Art of tax avoidance fails to silence critics

Click to follow
PRIVATE OWNERS of tax-exempt art have lent their works to an exhibition in an effort to satisfy critics who say that members of the public never get to see them.

The Fitzwilliam Museum in Cambridge organised the show of 130 works, including paintings by Turner and Constable, which would be liable for inheritance tax if they were not available to the public for a limited period each year.

Owners' complaints that securing their homes to allow viewing is too costly, combined with their threats to sell abroad, prompted the ex- hibition, entitled: "In The Public Eye: Treasures from Collections in the East of England".

Last night the broadcaster and comedian Mark Thomas, who has been campaigning for four years to force the owners of tax-exempt art to open their homes to the public, dismissed the exhibition as a "PR stunt" designed to soften government regulations on displaying tax-exempt art.

The Government has tightened the rules on how owners display their tax- exempt possessions because of Mr Thomas's campaign on his Channel 4 television series. Previously, the list of works was never published and few owners made their works available to the public.

Defenders of the scheme claim it stops works being sold overseas but admit it has sometimes been abused. In one case a sports car on the list was taken overseas and crashed by its owner. Some owners listed their works as being owned by other people or required proof that visitors were art students before allowing them in.

As part of his campaign, Mr Thomas arranged for 30 people dressed as pantomime animals and pieces of fruit to see a Gainsborough owned by Sir Evelyn de Rothschild. When they then all applied to see the other 300 objects Sir Evelyn had on the exempt list he took the works off the list and paid the tax due on them.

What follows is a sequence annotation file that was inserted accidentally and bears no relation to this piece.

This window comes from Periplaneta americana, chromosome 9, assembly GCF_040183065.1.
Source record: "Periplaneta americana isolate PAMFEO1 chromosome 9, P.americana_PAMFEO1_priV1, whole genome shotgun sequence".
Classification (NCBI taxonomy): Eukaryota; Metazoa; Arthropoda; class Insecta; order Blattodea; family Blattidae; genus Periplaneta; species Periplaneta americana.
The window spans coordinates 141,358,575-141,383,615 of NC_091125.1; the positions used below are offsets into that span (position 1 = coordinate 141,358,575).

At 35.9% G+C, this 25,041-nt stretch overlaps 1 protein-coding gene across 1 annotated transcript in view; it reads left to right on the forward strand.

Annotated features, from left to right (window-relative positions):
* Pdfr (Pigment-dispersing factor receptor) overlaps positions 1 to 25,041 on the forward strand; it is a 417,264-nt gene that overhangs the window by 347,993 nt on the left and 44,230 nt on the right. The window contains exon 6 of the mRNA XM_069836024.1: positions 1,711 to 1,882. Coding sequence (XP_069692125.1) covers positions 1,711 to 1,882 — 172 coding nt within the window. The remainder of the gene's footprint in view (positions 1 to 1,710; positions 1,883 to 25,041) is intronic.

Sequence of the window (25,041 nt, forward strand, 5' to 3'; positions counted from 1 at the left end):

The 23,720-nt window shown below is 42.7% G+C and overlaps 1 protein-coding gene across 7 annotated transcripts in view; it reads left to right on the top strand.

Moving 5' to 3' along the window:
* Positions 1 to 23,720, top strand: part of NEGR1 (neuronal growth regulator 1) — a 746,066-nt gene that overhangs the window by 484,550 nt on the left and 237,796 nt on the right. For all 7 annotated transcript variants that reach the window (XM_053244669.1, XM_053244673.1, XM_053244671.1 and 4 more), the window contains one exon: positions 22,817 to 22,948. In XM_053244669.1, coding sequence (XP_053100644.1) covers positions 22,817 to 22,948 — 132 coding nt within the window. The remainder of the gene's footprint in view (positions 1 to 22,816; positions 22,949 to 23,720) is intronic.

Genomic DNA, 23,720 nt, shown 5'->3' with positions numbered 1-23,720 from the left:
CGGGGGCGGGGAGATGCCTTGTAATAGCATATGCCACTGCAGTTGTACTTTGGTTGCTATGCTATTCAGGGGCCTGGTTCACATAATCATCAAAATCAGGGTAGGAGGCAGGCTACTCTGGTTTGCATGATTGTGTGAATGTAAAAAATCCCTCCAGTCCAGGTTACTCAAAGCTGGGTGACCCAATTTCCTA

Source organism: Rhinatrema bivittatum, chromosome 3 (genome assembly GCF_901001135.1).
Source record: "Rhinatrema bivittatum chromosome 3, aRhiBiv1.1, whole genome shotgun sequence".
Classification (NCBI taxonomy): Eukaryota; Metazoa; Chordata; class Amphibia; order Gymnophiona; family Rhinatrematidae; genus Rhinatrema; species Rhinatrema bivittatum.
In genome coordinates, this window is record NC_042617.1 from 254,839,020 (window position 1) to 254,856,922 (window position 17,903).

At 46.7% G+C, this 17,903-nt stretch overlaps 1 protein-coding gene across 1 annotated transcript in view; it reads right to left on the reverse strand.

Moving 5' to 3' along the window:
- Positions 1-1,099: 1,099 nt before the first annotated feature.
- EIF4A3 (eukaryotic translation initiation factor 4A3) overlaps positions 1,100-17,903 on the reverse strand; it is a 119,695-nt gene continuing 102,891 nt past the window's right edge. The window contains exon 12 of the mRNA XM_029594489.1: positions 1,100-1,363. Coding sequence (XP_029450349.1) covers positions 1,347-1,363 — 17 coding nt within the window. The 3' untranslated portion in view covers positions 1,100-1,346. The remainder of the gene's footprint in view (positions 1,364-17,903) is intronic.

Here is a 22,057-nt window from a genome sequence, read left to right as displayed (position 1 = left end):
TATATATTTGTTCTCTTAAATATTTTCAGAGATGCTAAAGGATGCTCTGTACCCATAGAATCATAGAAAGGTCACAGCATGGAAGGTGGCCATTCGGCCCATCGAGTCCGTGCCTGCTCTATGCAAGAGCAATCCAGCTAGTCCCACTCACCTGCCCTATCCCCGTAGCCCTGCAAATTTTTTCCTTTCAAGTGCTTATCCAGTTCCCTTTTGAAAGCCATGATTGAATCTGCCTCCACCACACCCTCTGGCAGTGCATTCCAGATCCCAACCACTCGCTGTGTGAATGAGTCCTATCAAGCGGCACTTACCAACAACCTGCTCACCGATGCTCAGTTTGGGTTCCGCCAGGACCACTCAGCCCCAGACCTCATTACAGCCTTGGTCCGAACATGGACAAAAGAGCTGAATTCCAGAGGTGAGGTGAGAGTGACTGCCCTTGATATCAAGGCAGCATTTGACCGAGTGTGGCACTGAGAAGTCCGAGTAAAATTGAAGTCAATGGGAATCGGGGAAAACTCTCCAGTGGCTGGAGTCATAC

"The Fitzwilliam exhibition is a PR stunt designed to lessen the impact of the changes coming from the Government," Mr Thomas said. "We have been accused of class war and the politics of envy in trying to get access to this tax-exempt art. In fact, the class war is mainly being fought by the owners of stately homes. They voluntarily made a deal to let people see this stuff. If they don't let people see it now, it doesn't make any difference if it is sold abroad. We still won't see it."

The Earl of Leicester, president of the Historic Houses Association, has been fighting the Government's changed regulations and, with the Fitzwilliam Museum, has brought together 130 works, including paintings by Turner and Constable. Yesterday, however, the museum confirmed Mr Thomas's claim that not all the works on display are on the tax-exempt list.

Alan Howarth, the Arts minister, visited the exhibition yesterday and said he was keen to encourage other museums to follow suit. "The museums get a first-class crowd-puller, the owners satisfy their obligations under law and the public get to view splendid works of art, which hitherto have been virtually impossible to see."

A total of 20,900 works on the list are kept in private hands. The 1998 Finance Act changed the rules, allowing private owners to offer viewings by prior appointment and for the first time said works had to be made available to the public, without an appointment, for between five and 25 days a year.The Government is still deciding what to do about buildings that are tax-exempt under the scheme.